Delmarva – Del(eware) Mar(yland) V(irgini)a



I left the Outer Banks of North Carolina on Thursday, 4/16/15, and the town of Lewes (Pronounced “Louis”) in Delaware became my next firm destination.


FYI: The peninsula that Virginia, Maryland and Delaware all share is known as Delmarva.

There is a serious wind surfing scene in North Carolina.


I stopped at Assateague Island National Seashore (site / wiki) in Maryland to see the wild horses.


The rangers at the Assateague Visitor Center were able to switch flags with me too! They gave me a used one from the back instead of the one on the pole, but hey – a flags a flag!


My mother’s friend from high school lives in Lewes, and he would be disappointed if I didn’t make it known that not only is Delaware the oldest state in the Union, being admitted in December of 1787, but Lewes is the oldest city in Delaware, being founded in June 1631.


Bill, Anita (my mom), and I all went to Foothill High School, so he and I had fun trying to remember the lines to our fight song and stuff like that. He and his wife, Nancy, recommended a few different things to do in the area, but my ears latched on to the free brewery tour at Dogfish Head.


Dogfish Head Brewery


I arrived 10 minutes before they opened, and it was already crowded. I barely got my name on the 4th tour of the day.


No worries though, the brewpub is a cool hangout.


They give you a ticket for four free samples, and there’s corn hole and bocce ball out front. The only unique insight I would have into the actual brewery is that it looks like they have a very well controlled process. What I mean is that they had a lot of sensors for things like temperature, flow rate, and pressure, and a lot of control elements like valves to pinch down on flow or to change the flow route entirely, all of which were capable of being viewed or operated remotely.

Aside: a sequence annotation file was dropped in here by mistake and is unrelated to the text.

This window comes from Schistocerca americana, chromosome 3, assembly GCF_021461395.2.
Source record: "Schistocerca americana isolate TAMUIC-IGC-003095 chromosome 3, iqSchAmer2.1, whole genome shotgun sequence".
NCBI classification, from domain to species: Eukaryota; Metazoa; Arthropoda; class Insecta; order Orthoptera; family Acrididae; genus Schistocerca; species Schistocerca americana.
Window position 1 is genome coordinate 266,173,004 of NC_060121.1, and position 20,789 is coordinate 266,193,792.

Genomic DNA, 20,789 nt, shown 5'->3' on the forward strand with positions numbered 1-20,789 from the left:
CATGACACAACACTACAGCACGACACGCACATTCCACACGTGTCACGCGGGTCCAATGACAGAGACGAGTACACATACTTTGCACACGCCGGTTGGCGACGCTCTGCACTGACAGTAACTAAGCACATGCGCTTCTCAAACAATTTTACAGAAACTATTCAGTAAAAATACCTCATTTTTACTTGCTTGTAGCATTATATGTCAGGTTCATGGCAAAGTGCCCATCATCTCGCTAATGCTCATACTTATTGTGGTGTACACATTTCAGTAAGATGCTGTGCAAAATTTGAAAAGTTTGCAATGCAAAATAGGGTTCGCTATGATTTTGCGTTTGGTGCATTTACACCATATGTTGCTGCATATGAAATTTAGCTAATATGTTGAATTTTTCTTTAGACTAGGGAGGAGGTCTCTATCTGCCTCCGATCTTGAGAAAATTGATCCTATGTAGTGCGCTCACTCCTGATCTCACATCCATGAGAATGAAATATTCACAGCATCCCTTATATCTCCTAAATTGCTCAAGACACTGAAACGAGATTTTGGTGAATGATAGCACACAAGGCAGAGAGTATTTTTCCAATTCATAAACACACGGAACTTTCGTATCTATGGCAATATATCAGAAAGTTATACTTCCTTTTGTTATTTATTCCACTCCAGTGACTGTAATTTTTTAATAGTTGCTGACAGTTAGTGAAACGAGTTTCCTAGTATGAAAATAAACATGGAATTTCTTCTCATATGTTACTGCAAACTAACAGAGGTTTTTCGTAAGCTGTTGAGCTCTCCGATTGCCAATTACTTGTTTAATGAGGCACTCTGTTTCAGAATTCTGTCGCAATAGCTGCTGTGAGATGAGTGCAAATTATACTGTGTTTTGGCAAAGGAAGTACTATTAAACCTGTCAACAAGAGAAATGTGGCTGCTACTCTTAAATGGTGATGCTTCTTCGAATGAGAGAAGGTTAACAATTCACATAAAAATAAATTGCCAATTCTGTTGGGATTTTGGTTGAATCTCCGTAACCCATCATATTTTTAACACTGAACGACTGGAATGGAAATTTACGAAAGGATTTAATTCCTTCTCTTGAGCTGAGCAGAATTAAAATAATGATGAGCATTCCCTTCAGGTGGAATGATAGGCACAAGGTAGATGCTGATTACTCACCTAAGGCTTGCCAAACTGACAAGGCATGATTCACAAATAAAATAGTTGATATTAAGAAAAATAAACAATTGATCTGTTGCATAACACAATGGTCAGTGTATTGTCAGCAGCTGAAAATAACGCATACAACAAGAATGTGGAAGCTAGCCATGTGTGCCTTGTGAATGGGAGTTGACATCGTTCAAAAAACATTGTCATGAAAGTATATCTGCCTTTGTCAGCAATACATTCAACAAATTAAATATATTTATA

As a result there was much more wiring throughout the brewery than I’ve seen other places. They didn’t show us the control center on the tour, but I imagine their SCADA monitors might look similar to what I saw as a petroleum engineer.


The blue things are sensors of some sort.


Back in Lewes, my hosts made sandwiches to go, and we all went for a bike ride in Cape Henlopen State Park. The recently completed bike path followed the edge of the shallow wetlands and tall grass of Rehoboth Flats. It ended in a neighborhood art gallery where we hung out for a minute to catch our breath before heading back.


Tall concrete cylinders, 20 feet in diameter and 40 feet tall, appear at regular intervals along the coast line. These pill boxes used to serve as U-boat lookouts during WWII.


That’s Bill!


I left Delaware Sunday, 4/19/15, and began driving to Gettysburg, Pennsylvania.


Thanks Bill and Nancy!

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